Sacramento Man Pleads Guilty to COVID-19 Relief Fraud, Embezzlement, and Unemployment Fraud
For Immediate Release
U.S. Attorney's Office, Eastern District of California
SACRAMENTO, Calif. — Aaron Ashcraft, 42, of Sacramento, pleaded guilty today to one count of wire fraud and one count of bank fraud in a scheme to defraud the Paycheck Protection Program of over $1.2 million in COVID-19 relief loans guaranteed by the Small Business Administration (SBA) under the Coronavirus Aid, Relief, and Economic Security (CARES) Act, U.S. Attorney Phillip A. Talbert announced.
The CARES Act was enacted on March 29, 2020, to provide emergency financial assistance to the millions of Americans who are suffering the economic effects caused by the COVID-19 pandemic. One source of relief provided by the CARES Act was the authorization of forgivable loans to small businesses for job retention and certain other expenses, through the Paycheck Protection Program.
According to court documents, Ashcraft carried out the fraud scheme between May 2020 and April 2021. As part of his scheme, Ashcraft submitted to SBA-approved lenders at least seven fraudulent Paycheck Protection Program loan applications in the names of purported businesses. In the applications, Ashcraft falsely represented that each of the purported businesses had employees and monthly payroll expenses. To support the Paycheck Protection Program loan applications, Ashcraft submitted fabricated records including Internal Revenue Service forms, checking account statements, and payroll summaries. In total, Ashcraft requested over $1.2 million in Paycheck Protection Program loans and obtained approximately $920,000.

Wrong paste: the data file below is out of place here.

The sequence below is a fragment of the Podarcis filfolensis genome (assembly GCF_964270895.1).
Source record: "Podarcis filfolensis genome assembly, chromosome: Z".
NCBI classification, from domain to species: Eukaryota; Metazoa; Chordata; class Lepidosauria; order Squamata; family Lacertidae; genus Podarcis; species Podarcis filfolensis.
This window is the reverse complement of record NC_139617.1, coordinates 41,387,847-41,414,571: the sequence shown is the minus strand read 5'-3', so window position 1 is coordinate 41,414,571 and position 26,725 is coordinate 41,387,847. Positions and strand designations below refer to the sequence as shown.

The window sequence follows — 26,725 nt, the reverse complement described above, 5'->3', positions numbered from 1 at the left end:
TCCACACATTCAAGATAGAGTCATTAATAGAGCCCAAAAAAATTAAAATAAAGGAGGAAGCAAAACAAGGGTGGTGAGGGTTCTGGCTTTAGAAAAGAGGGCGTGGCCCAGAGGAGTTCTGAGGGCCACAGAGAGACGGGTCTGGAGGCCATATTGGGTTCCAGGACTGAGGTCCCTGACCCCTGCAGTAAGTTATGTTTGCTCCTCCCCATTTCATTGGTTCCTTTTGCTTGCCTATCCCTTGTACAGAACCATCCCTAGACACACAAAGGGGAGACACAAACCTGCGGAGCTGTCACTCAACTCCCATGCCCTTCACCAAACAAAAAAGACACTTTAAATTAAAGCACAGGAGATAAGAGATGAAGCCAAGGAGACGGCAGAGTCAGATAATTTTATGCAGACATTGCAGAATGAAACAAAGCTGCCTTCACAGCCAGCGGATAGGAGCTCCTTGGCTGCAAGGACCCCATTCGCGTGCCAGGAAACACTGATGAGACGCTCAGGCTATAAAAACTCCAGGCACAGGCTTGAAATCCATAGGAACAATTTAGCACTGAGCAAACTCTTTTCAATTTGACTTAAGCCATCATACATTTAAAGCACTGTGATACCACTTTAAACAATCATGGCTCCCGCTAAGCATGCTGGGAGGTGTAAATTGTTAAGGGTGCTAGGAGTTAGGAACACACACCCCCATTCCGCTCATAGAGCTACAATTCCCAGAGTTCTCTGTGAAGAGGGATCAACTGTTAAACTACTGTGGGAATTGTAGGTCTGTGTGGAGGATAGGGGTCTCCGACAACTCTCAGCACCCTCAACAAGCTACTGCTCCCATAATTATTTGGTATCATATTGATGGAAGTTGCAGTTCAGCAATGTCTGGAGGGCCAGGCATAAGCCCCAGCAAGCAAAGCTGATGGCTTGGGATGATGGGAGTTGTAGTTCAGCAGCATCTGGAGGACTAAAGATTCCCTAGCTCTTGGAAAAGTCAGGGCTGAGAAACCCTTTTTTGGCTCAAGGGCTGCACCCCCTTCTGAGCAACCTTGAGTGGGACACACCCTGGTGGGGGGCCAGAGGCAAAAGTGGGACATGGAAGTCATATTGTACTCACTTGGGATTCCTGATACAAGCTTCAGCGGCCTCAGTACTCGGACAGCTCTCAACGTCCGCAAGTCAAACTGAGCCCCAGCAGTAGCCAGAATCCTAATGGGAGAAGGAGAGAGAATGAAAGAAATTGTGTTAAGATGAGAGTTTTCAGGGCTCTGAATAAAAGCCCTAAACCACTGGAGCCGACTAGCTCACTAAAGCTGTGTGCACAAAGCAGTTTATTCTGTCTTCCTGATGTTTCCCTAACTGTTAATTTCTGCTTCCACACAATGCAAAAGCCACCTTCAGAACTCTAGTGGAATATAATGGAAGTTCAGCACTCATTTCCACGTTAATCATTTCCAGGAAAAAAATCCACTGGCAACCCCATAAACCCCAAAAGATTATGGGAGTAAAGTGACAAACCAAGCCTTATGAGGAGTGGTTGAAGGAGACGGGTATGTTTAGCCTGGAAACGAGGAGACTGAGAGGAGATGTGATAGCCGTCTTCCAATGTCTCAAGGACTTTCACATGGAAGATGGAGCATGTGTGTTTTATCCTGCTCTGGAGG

In addition to Paycheck Protection Program fraud, Ashcraft admitted that, from September 2017 through June 2020, he embezzled at least approximately $780,000 from his former employer—a street-sweeping company in Sacramento. Ashcraft held multiple positions at the company, including chief financial officer. As chief financial officer, Ashcraft had access to the company’s business credit card accounts. Without authorization, Ashcraft used those accounts to pay for personal expenses.
Finally, Ashcraft admitted to defrauding the Maine Department of Labor. According to his plea agreement, in July 2020, Ashcraft applied for Pandemic Unemployment Assistance, falsely claiming that he lived in Maine and was unable to work due to COVID-19. To support his application, Ashcraft submitted falsified IRS forms in which he represented that, in 2019, he operated a business in Maine that received over $160,000 in income and made a net profit of over $66,000. In total, Ashcraft fraudulently obtained unemployment compensation of over $58,000.
As part of his plea agreement, Ashcraft agreed to pay restitution as follows:
- A total of $919,598 to three SBA-approved lenders;
- $45,979 to the SBA;
- $779,832 to his former employer; and
- $58,050 to the Maine Department of Labor.
This case is the product of an investigation by the Federal Bureau of Investigation, the Federal Deposit Insurance Corporation Office of Inspector General, and the Small Business Administration Office of Inspector General. Assistant U.S. Attorney Matthew Thuesen is prosecuting the case.
U.S. District Judge Kimberly J. Mueller is scheduled to sentence Ashcraft on Aug. 22, 2022. He faces up to 20 years in prison and a $250,000 fine for wire fraud and up to 30 years in prison and a $1 million fine for bank fraud. The actual sentence, however, will be determined at the court’s discretion after consideration of any applicable statutory factors and the Federal Sentencing Guidelines, which take into account a number of variables.
Updated May 9, 2022